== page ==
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LIZ JONES’S DIARY: where I meet my book publisher

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LIZ JONES’S DIARY: where I meet my book publisher

  • Liz Jones Says She’s Always Borrowed Clothes For Big Occasions
  • The British writer wasn’t allowed to attend her sister’s funeral, so she didn’t need an outfit
  • The only suitable outfit is a black pencil skirt and matching jacket from Prada

The Rock Star has asked me to accompany him to a funeral. Not a relative or close friend, but a roadie he worked with years ago. It will mean a lot to the dead man’s family.

Don’t write about it,’ he said.

‘I do not do that.’

I used to always borrow clothes for big occasions. A Suzannah London couture coat dress for my sister-in-law’s funeral. A pink Suzannah cocktail dress and matching frock coat for my niece’s wedding.

ILLUSTRATION: Tom Peake at Meiklejohn. Liz Jones Says She’s Always Borrowed Clothes For Big Occasions

Victoria Beckham slip dress from My Wardrobe HQ for a boyfriend’s birthday. I wasn’t allowed to attend my sister Clare’s funeral, so I didn’t need an outfit. I had written about her alcoholism.

The fact that I had sent her to a Swiss rehab and vouched for two of her rented houses didn’t matter. I rummage through my wardrobe. Jil Sander panicked bought from Barneys for an Oscars afterparty because I hated my arms.

Dries Van Noten dress with scars from my breast surgery. (“Wear a vest!” my dear late mother would say. I wore my own Victoria Beckham to that funeral, stunned by a relative in jeans and a nose ring; why do people think every event is about them?) Kookai pants with sequins . A safari jacket from Ralph Lauren: Gracie the collie chewed on the belt.

The only suitable outfit is a black pencil skirt and matching Prada waisted jacket. I bought it (with a discount from my editor) in Milan in 1999.

The bar was packed on a weekday. Why weren’t all these people working?

My black Prada bag is missing a strap because my newest collie Teddy begins to chew absently (he is so relaxed that he eats and drinks while lying down). Everything now has tiny teeth marks: a lip gloss, my The Row sunglasses case (bought after facelift). One of my chess knights has lost his head.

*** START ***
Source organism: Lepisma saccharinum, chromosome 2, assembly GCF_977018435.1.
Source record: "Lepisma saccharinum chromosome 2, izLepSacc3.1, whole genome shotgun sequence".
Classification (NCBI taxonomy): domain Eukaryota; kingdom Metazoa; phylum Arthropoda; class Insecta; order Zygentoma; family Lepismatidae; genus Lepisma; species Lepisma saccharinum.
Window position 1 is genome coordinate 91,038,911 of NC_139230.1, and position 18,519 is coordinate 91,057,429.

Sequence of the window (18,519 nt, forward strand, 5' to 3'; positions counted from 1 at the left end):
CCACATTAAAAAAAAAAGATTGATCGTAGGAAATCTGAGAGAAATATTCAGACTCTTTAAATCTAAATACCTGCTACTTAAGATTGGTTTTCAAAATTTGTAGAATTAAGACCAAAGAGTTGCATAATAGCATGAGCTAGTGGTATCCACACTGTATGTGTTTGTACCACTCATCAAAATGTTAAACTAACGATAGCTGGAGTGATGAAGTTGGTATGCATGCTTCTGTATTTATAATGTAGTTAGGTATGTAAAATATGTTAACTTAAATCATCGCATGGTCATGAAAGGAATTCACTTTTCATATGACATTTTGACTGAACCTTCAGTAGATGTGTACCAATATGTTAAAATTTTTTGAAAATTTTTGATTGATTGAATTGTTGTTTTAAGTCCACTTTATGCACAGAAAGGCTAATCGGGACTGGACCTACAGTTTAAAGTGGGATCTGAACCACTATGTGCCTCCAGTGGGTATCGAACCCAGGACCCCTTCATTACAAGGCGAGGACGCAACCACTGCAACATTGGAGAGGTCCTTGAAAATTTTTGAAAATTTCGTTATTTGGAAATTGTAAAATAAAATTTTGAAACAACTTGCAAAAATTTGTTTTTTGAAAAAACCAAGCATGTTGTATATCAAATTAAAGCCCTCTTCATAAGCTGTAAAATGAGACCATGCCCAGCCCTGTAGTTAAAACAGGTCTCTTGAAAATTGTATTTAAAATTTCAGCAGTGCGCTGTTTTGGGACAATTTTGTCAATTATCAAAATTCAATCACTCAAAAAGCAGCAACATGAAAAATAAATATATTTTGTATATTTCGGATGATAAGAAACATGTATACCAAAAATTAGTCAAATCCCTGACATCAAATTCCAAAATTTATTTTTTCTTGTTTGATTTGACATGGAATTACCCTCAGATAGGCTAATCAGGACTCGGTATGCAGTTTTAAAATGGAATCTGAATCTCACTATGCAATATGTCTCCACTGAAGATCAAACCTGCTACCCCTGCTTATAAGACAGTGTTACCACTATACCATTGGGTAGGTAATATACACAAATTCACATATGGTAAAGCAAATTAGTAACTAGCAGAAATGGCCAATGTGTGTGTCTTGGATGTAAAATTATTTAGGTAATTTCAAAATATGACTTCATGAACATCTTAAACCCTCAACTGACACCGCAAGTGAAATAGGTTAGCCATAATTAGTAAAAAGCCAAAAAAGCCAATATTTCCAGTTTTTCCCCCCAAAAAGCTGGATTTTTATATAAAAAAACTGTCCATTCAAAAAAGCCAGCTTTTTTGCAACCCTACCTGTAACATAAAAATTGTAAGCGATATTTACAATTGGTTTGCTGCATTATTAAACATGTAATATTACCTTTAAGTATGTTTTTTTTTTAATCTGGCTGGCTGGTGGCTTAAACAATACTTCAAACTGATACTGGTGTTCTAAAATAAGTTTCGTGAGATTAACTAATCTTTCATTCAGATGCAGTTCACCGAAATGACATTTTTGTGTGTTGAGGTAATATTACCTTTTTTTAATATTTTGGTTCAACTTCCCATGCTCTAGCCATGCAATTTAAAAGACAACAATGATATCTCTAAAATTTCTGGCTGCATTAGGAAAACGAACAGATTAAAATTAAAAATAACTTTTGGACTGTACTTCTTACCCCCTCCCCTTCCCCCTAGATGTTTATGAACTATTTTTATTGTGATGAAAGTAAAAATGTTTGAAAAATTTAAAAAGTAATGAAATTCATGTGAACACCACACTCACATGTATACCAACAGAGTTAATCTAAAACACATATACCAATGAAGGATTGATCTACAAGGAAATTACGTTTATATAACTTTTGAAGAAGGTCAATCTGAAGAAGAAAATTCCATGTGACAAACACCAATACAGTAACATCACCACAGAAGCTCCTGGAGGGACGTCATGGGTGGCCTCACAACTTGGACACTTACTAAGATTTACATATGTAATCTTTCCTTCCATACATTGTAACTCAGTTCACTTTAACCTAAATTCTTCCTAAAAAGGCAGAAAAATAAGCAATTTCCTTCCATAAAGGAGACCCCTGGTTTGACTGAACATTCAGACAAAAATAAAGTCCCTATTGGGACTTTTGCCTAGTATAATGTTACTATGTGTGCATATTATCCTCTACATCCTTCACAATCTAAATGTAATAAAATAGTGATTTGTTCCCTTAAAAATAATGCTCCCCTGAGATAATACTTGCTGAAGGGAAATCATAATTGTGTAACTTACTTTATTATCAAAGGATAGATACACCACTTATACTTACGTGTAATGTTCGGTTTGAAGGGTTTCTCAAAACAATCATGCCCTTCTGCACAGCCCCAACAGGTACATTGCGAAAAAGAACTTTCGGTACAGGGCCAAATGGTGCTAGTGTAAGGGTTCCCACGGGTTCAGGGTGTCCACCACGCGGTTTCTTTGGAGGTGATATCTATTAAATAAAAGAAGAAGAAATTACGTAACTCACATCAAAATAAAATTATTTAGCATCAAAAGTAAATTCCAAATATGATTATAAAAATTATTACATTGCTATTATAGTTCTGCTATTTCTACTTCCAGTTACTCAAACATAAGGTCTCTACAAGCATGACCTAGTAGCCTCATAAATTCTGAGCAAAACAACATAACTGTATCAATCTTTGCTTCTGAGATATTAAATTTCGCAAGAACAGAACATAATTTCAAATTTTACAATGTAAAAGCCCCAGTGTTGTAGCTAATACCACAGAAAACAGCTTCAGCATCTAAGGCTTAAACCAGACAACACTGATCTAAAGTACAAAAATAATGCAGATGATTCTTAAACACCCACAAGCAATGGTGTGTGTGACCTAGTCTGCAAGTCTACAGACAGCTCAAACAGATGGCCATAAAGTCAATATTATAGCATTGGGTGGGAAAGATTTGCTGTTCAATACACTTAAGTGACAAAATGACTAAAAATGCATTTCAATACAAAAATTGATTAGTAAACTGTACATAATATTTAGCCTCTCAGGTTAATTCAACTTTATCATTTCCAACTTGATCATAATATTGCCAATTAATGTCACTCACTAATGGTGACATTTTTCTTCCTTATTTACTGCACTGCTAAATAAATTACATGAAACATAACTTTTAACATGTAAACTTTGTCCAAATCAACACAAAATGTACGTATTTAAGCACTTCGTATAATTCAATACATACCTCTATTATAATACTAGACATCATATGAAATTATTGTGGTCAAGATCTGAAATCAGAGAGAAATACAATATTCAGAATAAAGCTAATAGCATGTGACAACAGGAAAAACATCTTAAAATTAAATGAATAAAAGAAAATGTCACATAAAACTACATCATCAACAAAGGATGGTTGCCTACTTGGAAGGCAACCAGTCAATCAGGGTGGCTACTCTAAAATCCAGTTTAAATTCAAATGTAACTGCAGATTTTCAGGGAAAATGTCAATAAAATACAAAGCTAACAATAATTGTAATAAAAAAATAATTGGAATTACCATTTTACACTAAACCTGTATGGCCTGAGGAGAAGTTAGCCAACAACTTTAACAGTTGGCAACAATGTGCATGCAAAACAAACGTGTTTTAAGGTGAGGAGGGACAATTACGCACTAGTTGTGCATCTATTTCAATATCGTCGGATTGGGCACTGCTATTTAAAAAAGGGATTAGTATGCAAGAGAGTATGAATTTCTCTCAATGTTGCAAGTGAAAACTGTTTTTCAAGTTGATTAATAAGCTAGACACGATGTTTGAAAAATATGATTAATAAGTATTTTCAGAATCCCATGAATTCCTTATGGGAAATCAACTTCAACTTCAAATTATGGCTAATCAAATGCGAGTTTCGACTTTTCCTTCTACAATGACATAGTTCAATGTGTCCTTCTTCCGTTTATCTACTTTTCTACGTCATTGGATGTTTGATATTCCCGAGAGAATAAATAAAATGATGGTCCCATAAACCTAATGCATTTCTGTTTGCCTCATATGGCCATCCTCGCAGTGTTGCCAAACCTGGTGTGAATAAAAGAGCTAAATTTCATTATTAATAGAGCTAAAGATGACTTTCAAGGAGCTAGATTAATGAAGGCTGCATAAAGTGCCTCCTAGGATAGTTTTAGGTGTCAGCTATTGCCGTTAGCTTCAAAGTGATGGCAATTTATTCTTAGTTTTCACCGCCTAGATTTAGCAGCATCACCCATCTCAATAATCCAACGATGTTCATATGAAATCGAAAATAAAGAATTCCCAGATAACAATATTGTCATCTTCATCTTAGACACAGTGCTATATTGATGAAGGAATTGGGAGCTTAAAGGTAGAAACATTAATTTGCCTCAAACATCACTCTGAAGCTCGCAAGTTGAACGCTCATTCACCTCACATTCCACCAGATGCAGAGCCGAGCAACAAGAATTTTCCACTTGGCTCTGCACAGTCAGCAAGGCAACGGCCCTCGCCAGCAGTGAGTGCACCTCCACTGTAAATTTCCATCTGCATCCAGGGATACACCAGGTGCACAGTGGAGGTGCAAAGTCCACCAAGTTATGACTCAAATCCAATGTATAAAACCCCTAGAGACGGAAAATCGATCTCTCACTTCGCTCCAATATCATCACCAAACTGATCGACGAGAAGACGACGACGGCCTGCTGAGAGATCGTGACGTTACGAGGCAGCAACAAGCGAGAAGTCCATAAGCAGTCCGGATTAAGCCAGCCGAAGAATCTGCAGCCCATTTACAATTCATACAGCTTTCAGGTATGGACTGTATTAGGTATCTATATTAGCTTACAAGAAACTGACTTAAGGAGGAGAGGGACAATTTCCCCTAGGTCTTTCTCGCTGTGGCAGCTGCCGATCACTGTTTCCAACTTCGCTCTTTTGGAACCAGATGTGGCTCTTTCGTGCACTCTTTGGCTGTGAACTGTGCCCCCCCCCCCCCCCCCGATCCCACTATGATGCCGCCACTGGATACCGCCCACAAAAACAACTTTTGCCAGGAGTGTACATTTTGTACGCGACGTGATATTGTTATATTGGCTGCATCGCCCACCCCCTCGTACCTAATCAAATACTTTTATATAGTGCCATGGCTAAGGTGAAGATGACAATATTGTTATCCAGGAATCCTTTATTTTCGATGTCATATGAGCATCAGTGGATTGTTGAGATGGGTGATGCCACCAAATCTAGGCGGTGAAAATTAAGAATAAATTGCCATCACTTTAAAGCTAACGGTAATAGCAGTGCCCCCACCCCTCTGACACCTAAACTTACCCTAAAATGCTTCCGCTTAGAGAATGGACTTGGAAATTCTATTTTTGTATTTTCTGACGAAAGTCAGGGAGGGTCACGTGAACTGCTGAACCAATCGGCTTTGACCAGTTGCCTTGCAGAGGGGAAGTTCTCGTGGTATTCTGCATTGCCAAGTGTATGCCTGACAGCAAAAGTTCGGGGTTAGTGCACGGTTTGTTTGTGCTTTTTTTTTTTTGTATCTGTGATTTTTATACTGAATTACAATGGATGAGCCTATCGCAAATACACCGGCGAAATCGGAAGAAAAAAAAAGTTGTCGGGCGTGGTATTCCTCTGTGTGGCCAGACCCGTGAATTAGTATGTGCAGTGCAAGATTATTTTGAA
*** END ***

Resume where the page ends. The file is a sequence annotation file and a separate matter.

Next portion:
I have a pair of black heels, the rest I put on eBay. I can’t walk in it, so I’ll have to cling to passing strangers. I must remember not to get too close to the edge of the grave. I only borrowed shoes once. In order to sell them anyway, you have to put package tape on the sole to prevent wear. It can all get sticky with heat. I borrowed Louboutins for an awards ceremony, got rooted to the lectern, and had to be mentored by Stephen Mangan.


  • pumpkin squash. They put it in everything!
  • Sweet potatoes. Ditto.
  • You are on the train to King’s Cross and the ticket inspector does not ask for proof of your senior train ticket.
  • People who don’t answer my emails.
  • My printer.

I had my meeting with the publisher of the book. She didn’t mention the novel I had already given her, which was not a good sign. I pitched a new idea, which she seemed to love. It’s very ITV 9pm on a Sunday. And so I have to start all over again: the blank page looms. Our meeting took place at the Charlotte Street Hotel in London, which was packed on a weekday afternoon. I wondered how all these people manage to be so carefree and happy. Why aren’t they working? What do they do well that I don’t?

Saturday I went to another house. It is beautiful, with original wide floorboards, old doors with brass knobs, working fireplaces with marble surrounds. It’s beautiful, but too far from the horses to care for them six or seven times a day. The woman who showed me around, who had to sell because she’s going blind, seemed much happier than me: serene, smiling. “Why are you panting?” she asked when we reached the bedroom which overlooks an abbey on two sides. “Would you like to sit down?”

“I’m always panting. I’m always anxious,’ I told her.

“Are you nervous looking around a nice house?”

‘Yes. Always. I just had to reverse my car and almost had a heart attack. I had to stop here driving the North Pennines because I was convinced I was going to swerve over the edge. Or hit a sheep. Every car overtook me. I’m like Mrs. Magoo.’

“Do you have friends here?”

‘No nobody.’

“We’re starting over, aren’t we?”

‘Yes. At least I hope so.’


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